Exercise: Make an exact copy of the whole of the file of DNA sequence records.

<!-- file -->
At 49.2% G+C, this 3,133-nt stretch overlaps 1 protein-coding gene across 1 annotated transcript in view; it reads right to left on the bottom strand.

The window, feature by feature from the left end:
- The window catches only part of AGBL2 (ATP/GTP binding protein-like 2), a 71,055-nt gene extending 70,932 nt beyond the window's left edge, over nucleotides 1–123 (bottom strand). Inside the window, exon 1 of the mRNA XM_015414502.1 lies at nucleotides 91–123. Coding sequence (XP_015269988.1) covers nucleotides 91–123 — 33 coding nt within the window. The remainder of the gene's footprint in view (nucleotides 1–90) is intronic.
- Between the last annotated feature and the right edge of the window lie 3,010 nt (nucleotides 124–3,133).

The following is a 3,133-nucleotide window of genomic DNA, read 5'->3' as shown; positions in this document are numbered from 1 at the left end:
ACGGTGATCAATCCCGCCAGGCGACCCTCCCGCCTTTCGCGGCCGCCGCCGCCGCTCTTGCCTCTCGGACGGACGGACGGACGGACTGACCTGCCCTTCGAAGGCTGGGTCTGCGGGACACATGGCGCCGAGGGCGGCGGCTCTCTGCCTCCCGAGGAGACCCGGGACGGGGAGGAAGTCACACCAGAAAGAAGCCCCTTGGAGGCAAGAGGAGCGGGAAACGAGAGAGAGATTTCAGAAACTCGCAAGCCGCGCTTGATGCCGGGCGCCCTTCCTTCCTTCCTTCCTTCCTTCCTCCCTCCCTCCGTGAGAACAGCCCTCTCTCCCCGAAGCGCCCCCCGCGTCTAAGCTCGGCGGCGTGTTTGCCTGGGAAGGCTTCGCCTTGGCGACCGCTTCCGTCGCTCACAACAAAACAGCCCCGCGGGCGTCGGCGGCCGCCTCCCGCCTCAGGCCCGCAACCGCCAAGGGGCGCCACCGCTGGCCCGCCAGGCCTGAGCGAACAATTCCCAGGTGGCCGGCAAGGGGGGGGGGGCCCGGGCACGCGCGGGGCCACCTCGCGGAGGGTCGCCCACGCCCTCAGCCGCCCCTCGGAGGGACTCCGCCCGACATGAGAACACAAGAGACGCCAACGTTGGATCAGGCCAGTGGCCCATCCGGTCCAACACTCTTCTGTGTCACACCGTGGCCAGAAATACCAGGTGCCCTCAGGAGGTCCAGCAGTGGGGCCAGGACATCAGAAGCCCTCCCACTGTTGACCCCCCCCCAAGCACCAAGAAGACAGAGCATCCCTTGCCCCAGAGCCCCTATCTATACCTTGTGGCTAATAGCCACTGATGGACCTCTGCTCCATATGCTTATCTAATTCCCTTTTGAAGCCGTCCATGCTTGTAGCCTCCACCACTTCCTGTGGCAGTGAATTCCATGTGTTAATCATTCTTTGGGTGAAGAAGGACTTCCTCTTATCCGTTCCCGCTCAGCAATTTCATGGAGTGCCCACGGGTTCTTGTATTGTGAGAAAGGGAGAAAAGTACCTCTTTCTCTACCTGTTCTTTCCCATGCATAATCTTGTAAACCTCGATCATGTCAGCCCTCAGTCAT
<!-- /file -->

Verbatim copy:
At 49.2% G+C, this 3,133-nt stretch overlaps 1 protein-coding gene across 1 annotated transcript in view; it reads right to left on the bottom strand.

The window, feature by feature from the left end:
- The window catches only part of AGBL2 (ATP/GTP binding protein-like 2), a 71,055-nt gene extending 70,932 nt beyond the window's left edge, over nucleotides 1–123 (bottom strand). Inside the window, exon 1 of the mRNA XM_015414502.1 lies at nucleotides 91–123. Coding sequence (XP_015269988.1) covers nucleotides 91–123 — 33 coding nt within the window. The remainder of the gene's footprint in view (nucleotides 1–90) is intronic.
- Between the last annotated feature and the right edge of the window lie 3,010 nt (nucleotides 124–3,133).

The following is a 3,133-nucleotide window of genomic DNA, read 5'->3' as shown; positions in this document are numbered from 1 at the left end:
ACGGTGATCAATCCCGCCAGGCGACCCTCCCGCCTTTCGCGGCCGCCGCCGCCGCTCTTGCCTCTCGGACGGACGGACGGACGGACTGACCTGCCCTTCGAAGGCTGGGTCTGCGGGACACATGGCGCCGAGGGCGGCGGCTCTCTGCCTCCCGAGGAGACCCGGGACGGGGAGGAAGTCACACCAGAAAGAAGCCCCTTGGAGGCAAGAGGAGCGGGAAACGAGAGAGAGATTTCAGAAACTCGCAAGCCGCGCTTGATGCCGGGCGCCCTTCCTTCCTTCCTTCCTTCCTTCCTCCCTCCCTCCGTGAGAACAGCCCTCTCTCCCCGAAGCGCCCCCCGCGTCTAAGCTCGGCGGCGTGTTTGCCTGGGAAGGCTTCGCCTTGGCGACCGCTTCCGTCGCTCACAACAAAACAGCCCCGCGGGCGTCGGCGGCCGCCTCCCGCCTCAGGCCCGCAACCGCCAAGGGGCGCCACCGCTGGCCCGCCAGGCCTGAGCGAACAATTCCCAGGTGGCCGGCAAGGGGGGGGGGGCCCGGGCACGCGCGGGGCCACCTCGCGGAGGGTCGCCCACGCCCTCAGCCGCCCCTCGGAGGGACTCCGCCCGACATGAGAACACAAGAGACGCCAACGTTGGATCAGGCCAGTGGCCCATCCGGTCCAACACTCTTCTGTGTCACACCGTGGCCAGAAATACCAGGTGCCCTCAGGAGGTCCAGCAGTGGGGCCAGGACATCAGAAGCCCTCCCACTGTTGACCCCCCCCCAAGCACCAAGAAGACAGAGCATCCCTTGCCCCAGAGCCCCTATCTATACCTTGTGGCTAATAGCCACTGATGGACCTCTGCTCCATATGCTTATCTAATTCCCTTTTGAAGCCGTCCATGCTTGTAGCCTCCACCACTTCCTGTGGCAGTGAATTCCATGTGTTAATCATTCTTTGGGTGAAGAAGGACTTCCTCTTATCCGTTCCCGCTCAGCAATTTCATGGAGTGCCCACGGGTTCTTGTATTGTGAGAAAGGGAGAAAAGTACCTCTTTCTCTACCTGTTCTTTCCCATGCATAATCTTGTAAACCTCGATCATGTCAGCCCTCAGTCAT